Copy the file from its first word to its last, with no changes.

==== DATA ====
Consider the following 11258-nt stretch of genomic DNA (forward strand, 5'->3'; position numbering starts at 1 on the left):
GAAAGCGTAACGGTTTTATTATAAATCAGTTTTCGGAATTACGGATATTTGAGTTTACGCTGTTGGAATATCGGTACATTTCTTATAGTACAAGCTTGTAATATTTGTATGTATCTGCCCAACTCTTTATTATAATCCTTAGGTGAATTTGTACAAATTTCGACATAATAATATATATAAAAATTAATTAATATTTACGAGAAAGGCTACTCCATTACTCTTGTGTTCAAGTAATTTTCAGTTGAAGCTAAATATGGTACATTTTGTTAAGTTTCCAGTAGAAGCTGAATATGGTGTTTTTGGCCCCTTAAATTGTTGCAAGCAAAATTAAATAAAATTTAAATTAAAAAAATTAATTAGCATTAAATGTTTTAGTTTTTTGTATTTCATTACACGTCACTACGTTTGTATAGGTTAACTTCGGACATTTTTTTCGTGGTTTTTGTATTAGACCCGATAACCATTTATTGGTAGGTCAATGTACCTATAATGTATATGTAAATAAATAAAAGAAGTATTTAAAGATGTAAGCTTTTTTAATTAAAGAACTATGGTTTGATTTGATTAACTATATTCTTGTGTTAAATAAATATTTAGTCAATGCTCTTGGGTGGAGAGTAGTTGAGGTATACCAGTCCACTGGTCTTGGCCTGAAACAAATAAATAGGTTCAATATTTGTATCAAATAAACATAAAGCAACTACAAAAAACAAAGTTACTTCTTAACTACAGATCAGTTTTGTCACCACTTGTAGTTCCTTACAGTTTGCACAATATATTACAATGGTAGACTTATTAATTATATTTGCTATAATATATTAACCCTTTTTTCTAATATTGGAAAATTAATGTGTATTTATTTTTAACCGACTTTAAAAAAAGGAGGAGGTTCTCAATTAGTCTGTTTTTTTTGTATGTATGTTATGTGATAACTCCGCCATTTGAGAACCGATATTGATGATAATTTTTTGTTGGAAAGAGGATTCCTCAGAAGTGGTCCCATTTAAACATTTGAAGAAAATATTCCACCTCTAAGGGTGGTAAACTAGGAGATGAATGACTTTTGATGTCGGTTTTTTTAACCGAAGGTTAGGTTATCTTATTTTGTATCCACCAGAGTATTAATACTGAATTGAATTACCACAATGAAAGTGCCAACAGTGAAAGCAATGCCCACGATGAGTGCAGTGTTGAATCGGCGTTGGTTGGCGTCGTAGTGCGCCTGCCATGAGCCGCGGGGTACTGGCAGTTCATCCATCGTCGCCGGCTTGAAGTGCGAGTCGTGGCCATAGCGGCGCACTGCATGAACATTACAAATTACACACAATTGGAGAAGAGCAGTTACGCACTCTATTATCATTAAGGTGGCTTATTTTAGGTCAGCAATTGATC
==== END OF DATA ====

Consider the following 11258-nt stretch of genomic DNA (forward strand, 5'->3'; position numbering starts at 1 on the left):
GAAAGCGTAACGGTTTTATTATAAATCAGTTTTCGGAATTACGGATATTTGAGTTTACGCTGTTGGAATATCGGTACATTTCTTATAGTACAAGCTTGTAATATTTGTATGTATCTGCCCAACTCTTTATTATAATCCTTAGGTGAATTTGTACAAATTTCGACATAATAATATATATAAAAATTAATTAATATTTACGAGAAAGGCTACTCCATTACTCTTGTGTTCAAGTAATTTTCAGTTGAAGCTAAATATGGTACATTTTGTTAAGTTTCCAGTAGAAGCTGAATATGGTGTTTTTGGCCCCTTAAATTGTTGCAAGCAAAATTAAATAAAATTTAAATTAAAAAAATTAATTAGCATTAAATGTTTTAGTTTTTTGTATTTCATTACACGTCACTACGTTTGTATAGGTTAACTTCGGACATTTTTTTCGTGGTTTTTGTATTAGACCCGATAACCATTTATTGGTAGGTCAATGTACCTATAATGTATATGTAAATAAATAAAAGAAGTATTTAAAGATGTAAGCTTTTTTAATTAAAGAACTATGGTTTGATTTGATTAACTATATTCTTGTGTTAAATAAATATTTAGTCAATGCTCTTGGGTGGAGAGTAGTTGAGGTATACCAGTCCACTGGTCTTGGCCTGAAACAAATAAATAGGTTCAATATTTGTATCAAATAAACATAAAGCAACTACAAAAAACAAAGTTACTTCTTAACTACAGATCAGTTTTGTCACCACTTGTAGTTCCTTACAGTTTGCACAATATATTACAATGGTAGACTTATTAATTATATTTGCTATAATATATTAACCCTTTTTTCTAATATTGGAAAATTAATGTGTATTTATTTTTAACCGACTTTAAAAAAAGGAGGAGGTTCTCAATTAGTCTGTTTTTTTTGTATGTATGTTATGTGATAACTCCGCCATTTGAGAACCGATATTGATGATAATTTTTTGTTGGAAAGAGGATTCCTCAGAAGTGGTCCCATTTAAACATTTGAAGAAAATATTCCACCTCTAAGGGTGGTAAACTAGGAGATGAATGACTTTTGATGTCGGTTTTTTTAACCGAAGGTTAGGTTATCTTATTTTGTATCCACCAGAGTATTAATACTGAATTGAATTACCACAATGAAAGTGCCAACAGTGAAAGCAATGCCCACGATGAGTGCAGTGTTGAATCGGCGTTGGTTGGCGTCGTAGTGCGCCTGCCATGAGCCGCGGGGTACTGGCAGTTCATCCATCGTCGCCGGCTTGAAGTGCGAGTCGTGGCCATAGCGGCGCACTGCATGAACATTACAAATTACACACAATTGGAGAAGAGCAGTTACGCACTCTATTATCATTAAGGTGGCTTATTTTAGGTCAGCAATTGATC